The National University of Singapore (NUS) announced today that it has found no evidence of research misconduct by Yoshiaki Ito, a high-profile cancer researcher accused of data fabrication. However, the finding does not resolve the underlying—and long-running—scientific dispute over whether a gene known as Runx3 is a tumor suppressor.
A group led by Yoram Groner of the Weizmann Institute of Science in Rehovot, Israel, published a paper in Mechanisms of Development in 2001 that in part concluded that Runx3 could not be found in the gastrointestinal tract. A year later a team led by Ito and colleagues claimed in a Cell paper that Runx3 suppressed gastric cancer. The two have since debated their respective positions at conferences and in publications. Groner's latest paper claiming to refute Ito's claims appeared online 8 August at EMBO Molecular Medicine. But he went a step further, filing a formal complaint with the university that Ito's experimental results "could not possibly be reached in the first place," he told Science. Following standard procedures, NUS launched an investigation that resulted in today's statement:
On 20 September 2011, NUS began looking into a complaint that had received wide publicity in the lay and scientific media suggesting possible research misconduct by Professor Yoshiaki Ito. The formal complaint received by NUS related to the claim that certain data that Prof Ito published in 2002 cannot be replicated. We have now completed our review in line with our research integrity procedures, and find no evidence for research misconduct on the part of Prof Ito. NUS notes that this issue has been the subject of a long-standing and open scientific disagreement. Honest differences in interpretations or judgments of data are best addressed through further research and scholarship.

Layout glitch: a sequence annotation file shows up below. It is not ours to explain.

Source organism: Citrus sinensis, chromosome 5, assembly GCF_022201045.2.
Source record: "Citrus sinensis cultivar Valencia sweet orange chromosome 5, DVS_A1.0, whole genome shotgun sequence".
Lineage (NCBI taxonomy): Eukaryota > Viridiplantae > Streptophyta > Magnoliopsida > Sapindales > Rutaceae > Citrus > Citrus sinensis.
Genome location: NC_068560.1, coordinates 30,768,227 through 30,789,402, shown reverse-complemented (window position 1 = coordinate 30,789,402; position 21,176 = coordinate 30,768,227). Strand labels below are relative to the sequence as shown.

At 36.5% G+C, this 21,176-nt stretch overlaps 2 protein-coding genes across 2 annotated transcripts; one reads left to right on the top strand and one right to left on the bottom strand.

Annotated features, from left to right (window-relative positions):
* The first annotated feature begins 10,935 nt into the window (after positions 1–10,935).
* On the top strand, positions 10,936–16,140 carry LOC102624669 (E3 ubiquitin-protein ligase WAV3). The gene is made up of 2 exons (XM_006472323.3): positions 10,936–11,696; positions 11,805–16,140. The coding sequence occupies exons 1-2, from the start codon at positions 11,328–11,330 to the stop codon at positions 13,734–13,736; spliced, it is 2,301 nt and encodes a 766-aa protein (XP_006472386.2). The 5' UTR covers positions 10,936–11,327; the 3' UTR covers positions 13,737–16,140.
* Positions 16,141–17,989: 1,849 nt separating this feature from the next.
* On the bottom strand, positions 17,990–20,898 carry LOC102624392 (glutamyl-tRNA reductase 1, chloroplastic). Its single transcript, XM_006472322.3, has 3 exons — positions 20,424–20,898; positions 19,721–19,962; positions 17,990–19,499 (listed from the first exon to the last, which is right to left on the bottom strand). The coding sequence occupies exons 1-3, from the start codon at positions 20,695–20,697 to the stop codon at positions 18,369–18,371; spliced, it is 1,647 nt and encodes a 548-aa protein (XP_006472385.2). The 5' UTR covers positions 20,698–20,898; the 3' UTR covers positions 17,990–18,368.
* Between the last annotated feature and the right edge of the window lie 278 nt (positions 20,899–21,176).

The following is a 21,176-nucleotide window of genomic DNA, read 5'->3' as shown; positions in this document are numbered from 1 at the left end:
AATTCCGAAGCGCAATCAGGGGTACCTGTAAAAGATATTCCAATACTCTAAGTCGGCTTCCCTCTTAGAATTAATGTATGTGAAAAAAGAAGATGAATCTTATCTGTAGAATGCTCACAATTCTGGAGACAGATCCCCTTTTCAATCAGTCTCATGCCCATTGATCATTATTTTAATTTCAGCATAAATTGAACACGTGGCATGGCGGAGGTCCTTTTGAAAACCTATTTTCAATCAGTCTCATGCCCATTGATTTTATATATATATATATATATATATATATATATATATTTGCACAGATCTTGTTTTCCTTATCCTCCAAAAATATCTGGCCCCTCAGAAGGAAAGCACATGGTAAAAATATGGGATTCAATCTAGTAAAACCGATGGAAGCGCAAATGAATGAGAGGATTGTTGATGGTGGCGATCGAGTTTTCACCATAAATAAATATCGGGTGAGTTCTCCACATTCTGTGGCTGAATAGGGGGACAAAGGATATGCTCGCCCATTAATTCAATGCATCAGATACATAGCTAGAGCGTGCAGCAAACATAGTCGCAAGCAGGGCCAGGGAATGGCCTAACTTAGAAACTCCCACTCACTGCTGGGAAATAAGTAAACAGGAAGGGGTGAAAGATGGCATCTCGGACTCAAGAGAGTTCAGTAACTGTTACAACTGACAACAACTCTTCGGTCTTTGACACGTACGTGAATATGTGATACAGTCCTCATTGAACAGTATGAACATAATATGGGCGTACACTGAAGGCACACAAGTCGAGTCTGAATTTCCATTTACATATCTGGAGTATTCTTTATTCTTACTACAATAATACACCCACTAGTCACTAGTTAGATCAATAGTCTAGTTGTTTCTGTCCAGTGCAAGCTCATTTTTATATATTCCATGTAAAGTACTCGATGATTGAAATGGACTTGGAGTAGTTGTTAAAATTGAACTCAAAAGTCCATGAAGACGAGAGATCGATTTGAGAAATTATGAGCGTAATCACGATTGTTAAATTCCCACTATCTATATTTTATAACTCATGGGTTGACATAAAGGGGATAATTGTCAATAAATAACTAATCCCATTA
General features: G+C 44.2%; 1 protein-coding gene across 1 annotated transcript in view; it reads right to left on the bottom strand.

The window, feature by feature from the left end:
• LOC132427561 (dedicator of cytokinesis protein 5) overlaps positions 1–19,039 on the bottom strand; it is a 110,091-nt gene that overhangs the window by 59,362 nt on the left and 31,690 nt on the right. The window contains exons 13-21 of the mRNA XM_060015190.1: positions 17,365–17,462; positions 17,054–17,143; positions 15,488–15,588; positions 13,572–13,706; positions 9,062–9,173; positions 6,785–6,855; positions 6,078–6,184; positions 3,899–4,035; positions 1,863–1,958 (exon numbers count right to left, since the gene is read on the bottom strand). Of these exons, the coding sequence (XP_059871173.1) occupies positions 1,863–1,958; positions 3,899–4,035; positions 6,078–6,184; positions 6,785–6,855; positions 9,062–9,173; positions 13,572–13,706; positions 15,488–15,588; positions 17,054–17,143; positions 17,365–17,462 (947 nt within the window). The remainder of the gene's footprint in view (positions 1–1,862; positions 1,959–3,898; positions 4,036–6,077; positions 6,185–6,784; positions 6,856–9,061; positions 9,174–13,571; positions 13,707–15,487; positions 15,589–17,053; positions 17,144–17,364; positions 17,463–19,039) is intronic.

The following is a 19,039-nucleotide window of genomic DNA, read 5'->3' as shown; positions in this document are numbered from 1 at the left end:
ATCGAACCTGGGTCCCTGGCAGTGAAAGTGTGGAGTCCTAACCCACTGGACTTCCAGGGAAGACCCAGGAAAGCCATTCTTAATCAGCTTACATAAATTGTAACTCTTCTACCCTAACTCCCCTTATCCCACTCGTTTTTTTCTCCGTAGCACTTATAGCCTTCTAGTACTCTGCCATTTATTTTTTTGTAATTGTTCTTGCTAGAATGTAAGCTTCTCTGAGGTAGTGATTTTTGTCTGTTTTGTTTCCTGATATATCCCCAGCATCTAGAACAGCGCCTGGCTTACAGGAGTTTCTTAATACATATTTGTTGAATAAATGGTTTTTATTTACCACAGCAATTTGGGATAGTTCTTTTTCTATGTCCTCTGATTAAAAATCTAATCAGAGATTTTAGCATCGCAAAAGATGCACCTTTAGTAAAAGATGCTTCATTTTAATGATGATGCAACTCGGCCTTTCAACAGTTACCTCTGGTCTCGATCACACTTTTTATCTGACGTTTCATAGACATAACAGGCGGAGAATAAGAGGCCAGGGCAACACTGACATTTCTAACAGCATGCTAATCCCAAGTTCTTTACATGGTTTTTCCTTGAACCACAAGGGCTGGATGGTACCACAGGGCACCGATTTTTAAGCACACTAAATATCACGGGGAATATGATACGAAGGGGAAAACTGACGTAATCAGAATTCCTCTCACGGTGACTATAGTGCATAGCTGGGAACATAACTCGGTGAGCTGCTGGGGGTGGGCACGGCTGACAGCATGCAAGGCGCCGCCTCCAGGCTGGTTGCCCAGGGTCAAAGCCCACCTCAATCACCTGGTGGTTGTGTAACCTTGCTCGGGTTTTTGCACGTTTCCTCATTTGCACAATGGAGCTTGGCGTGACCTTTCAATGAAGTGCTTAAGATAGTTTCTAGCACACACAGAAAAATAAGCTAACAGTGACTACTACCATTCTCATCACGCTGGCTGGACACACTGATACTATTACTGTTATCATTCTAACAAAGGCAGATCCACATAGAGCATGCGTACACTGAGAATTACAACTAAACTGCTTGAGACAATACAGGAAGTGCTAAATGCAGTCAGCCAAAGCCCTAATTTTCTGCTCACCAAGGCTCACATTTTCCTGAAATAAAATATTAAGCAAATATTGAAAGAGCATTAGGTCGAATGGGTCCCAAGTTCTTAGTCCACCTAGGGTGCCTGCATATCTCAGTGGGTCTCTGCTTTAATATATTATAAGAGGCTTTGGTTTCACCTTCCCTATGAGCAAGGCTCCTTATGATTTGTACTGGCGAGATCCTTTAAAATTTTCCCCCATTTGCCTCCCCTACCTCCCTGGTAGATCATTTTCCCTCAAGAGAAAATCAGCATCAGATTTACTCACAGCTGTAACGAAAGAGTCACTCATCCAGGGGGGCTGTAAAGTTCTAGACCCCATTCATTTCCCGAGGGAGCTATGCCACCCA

"I am most heartened that NUS has cleared me of research misconduct," Ito wrote in a statement. The argument over Runx3 is set to continue. Ito added that the expression of Runx3 in the human gastrointestinal tract, as his group reported, has been independently confirmed by others. "Any personal decisions made by NUS regarding Dr. Ito are none of my business," Groner wrote in an e-mail. But he is not backing down on his scientific claims. "My only concern in this matter is removal from the research literature of the erroneous and misleading information published in (the Ito group's) 2002 Cell paper," he wrote.